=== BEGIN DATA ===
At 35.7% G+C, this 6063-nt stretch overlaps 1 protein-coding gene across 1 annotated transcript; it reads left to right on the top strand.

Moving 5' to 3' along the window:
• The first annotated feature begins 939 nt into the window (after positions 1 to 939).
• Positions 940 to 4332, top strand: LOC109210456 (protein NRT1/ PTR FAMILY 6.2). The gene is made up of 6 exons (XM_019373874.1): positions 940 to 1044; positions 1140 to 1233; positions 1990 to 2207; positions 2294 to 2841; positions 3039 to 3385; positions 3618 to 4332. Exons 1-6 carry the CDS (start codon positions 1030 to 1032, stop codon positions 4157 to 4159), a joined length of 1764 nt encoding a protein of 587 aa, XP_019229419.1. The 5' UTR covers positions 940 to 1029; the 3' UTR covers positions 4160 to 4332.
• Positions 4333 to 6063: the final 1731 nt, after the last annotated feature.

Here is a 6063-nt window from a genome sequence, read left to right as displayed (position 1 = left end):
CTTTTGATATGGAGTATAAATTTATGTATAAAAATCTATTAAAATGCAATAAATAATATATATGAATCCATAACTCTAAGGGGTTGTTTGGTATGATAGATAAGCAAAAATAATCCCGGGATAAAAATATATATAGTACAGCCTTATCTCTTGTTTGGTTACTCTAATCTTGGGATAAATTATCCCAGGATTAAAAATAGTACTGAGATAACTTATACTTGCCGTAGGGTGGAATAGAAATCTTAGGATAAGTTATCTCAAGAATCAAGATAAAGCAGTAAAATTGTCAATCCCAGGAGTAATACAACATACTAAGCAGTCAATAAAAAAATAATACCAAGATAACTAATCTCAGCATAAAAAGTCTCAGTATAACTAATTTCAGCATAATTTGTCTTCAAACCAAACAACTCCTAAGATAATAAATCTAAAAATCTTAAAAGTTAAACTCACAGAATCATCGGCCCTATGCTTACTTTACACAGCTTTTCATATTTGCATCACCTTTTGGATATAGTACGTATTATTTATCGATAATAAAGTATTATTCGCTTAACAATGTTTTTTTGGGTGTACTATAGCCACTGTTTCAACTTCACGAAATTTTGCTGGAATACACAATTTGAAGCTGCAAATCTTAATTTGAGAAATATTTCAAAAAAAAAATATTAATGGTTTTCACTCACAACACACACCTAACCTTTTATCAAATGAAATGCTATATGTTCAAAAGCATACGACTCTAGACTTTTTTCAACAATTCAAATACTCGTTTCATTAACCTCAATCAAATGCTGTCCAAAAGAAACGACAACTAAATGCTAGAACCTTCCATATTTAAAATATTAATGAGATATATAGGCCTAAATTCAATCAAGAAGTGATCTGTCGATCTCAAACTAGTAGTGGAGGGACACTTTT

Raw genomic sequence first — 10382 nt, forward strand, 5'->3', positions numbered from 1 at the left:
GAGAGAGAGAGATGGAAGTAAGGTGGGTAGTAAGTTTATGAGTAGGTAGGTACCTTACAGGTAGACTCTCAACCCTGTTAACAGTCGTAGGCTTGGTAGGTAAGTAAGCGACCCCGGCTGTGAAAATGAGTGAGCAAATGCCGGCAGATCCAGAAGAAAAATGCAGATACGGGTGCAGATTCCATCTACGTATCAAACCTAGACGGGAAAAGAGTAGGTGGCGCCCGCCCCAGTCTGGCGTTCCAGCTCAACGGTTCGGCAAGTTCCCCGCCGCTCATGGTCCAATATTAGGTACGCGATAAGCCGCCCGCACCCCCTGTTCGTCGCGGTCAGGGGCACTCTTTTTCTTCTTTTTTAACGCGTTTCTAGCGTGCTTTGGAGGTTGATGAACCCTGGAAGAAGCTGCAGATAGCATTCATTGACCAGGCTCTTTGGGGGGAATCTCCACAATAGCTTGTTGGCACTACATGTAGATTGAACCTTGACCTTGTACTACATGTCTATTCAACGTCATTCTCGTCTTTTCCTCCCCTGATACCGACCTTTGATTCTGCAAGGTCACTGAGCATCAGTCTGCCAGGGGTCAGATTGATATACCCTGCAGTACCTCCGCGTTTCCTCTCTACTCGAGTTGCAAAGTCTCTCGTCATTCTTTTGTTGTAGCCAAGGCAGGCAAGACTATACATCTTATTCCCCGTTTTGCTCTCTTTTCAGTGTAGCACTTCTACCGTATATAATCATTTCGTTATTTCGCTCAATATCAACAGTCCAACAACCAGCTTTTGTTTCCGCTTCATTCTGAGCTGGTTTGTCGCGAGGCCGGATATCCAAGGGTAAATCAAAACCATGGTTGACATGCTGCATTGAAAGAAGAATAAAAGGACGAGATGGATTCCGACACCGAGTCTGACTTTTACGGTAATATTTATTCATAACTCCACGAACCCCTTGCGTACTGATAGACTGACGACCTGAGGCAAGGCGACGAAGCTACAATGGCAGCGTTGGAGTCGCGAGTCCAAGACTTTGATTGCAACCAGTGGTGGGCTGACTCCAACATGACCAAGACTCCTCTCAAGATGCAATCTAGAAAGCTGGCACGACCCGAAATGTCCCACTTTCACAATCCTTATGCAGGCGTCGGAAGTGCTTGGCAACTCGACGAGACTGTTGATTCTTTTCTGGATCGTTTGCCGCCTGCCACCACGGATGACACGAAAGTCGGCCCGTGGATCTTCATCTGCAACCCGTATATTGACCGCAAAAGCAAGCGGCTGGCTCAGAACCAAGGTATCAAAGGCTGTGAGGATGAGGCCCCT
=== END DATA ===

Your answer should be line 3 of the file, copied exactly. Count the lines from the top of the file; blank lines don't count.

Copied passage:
• The first annotated feature begins 939 nt into the window (after positions 1 to 939).